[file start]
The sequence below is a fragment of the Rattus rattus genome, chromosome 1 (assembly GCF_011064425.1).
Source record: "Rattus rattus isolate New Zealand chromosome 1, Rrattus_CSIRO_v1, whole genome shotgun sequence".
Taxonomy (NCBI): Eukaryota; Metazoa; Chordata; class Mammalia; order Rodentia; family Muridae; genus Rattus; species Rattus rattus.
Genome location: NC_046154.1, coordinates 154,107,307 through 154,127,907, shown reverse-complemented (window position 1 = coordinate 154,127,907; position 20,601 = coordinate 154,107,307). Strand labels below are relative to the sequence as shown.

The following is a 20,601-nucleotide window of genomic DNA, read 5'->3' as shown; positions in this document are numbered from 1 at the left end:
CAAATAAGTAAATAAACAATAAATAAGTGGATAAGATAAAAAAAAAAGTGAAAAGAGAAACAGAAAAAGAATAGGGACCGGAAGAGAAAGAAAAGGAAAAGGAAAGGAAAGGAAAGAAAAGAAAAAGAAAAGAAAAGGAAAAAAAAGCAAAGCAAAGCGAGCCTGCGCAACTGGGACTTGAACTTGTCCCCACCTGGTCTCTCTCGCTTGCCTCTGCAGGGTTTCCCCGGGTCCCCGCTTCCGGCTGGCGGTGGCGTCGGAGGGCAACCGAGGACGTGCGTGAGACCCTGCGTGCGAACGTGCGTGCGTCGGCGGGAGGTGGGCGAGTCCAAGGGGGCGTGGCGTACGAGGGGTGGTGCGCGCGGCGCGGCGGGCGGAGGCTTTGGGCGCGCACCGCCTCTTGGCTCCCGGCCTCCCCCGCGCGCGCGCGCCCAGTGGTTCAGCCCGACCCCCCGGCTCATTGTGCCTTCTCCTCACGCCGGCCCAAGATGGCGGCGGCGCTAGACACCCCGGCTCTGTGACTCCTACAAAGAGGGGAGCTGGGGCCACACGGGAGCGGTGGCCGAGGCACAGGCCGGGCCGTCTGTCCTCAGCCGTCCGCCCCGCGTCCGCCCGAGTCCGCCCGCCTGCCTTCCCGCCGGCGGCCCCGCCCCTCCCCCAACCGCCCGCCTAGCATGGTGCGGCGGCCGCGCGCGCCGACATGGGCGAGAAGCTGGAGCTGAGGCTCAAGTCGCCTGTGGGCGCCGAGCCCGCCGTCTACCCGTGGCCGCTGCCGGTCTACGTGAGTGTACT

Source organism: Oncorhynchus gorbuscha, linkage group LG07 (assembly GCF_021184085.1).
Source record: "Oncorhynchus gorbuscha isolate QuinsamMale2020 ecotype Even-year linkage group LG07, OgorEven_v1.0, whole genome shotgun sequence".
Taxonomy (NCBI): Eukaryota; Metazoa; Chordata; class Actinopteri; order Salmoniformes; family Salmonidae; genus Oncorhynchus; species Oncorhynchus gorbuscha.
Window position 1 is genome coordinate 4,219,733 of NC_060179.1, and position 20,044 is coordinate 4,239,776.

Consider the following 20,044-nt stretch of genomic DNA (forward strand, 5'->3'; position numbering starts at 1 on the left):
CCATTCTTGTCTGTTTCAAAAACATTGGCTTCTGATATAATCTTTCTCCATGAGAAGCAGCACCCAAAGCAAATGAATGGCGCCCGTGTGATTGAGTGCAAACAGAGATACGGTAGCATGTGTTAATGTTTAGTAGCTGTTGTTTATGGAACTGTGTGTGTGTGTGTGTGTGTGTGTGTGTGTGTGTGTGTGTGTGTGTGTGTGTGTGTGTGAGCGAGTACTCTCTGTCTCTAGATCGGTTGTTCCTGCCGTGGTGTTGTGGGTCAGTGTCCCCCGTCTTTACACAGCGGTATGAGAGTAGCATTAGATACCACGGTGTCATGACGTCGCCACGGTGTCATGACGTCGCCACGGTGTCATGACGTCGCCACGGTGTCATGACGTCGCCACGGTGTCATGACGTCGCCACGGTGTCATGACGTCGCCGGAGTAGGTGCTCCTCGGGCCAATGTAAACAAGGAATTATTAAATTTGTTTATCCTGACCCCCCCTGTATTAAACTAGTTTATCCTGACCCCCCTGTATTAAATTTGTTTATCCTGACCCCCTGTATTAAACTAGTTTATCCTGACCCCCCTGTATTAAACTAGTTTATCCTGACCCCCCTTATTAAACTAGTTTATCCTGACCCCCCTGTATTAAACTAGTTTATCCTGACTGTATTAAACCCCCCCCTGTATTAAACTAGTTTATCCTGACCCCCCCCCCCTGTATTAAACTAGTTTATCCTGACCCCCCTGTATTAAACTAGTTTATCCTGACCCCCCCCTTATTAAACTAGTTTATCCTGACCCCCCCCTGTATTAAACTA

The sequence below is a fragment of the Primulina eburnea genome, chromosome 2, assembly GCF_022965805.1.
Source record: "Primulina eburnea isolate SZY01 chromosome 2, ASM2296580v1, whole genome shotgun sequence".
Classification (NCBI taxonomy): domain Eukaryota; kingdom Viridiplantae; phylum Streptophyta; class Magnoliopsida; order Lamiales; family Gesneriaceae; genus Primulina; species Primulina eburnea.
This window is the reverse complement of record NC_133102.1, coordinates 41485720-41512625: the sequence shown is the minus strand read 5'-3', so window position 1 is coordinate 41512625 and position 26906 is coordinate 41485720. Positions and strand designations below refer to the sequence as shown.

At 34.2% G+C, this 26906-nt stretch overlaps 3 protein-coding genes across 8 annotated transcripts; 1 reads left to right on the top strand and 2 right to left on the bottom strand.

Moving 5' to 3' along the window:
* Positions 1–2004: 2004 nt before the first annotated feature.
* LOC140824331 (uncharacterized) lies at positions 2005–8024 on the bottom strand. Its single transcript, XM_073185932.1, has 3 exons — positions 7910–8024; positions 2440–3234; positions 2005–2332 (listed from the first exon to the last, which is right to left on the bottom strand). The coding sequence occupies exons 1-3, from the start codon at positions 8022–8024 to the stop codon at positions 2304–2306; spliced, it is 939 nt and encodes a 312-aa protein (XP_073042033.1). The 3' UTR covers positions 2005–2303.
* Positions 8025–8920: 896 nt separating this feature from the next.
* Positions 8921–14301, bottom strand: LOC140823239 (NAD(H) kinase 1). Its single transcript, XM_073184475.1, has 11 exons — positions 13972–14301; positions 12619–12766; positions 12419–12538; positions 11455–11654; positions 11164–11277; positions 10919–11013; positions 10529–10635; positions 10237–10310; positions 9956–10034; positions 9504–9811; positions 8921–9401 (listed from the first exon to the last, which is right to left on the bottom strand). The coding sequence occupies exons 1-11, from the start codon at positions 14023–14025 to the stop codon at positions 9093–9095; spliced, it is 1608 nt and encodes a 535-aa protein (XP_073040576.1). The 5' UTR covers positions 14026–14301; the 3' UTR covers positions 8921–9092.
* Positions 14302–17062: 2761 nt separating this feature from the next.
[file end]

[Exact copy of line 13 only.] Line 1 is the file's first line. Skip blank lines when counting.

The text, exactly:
The sequence below is a fragment of the Primulina eburnea genome, chromosome 2, assembly GCF_022965805.1.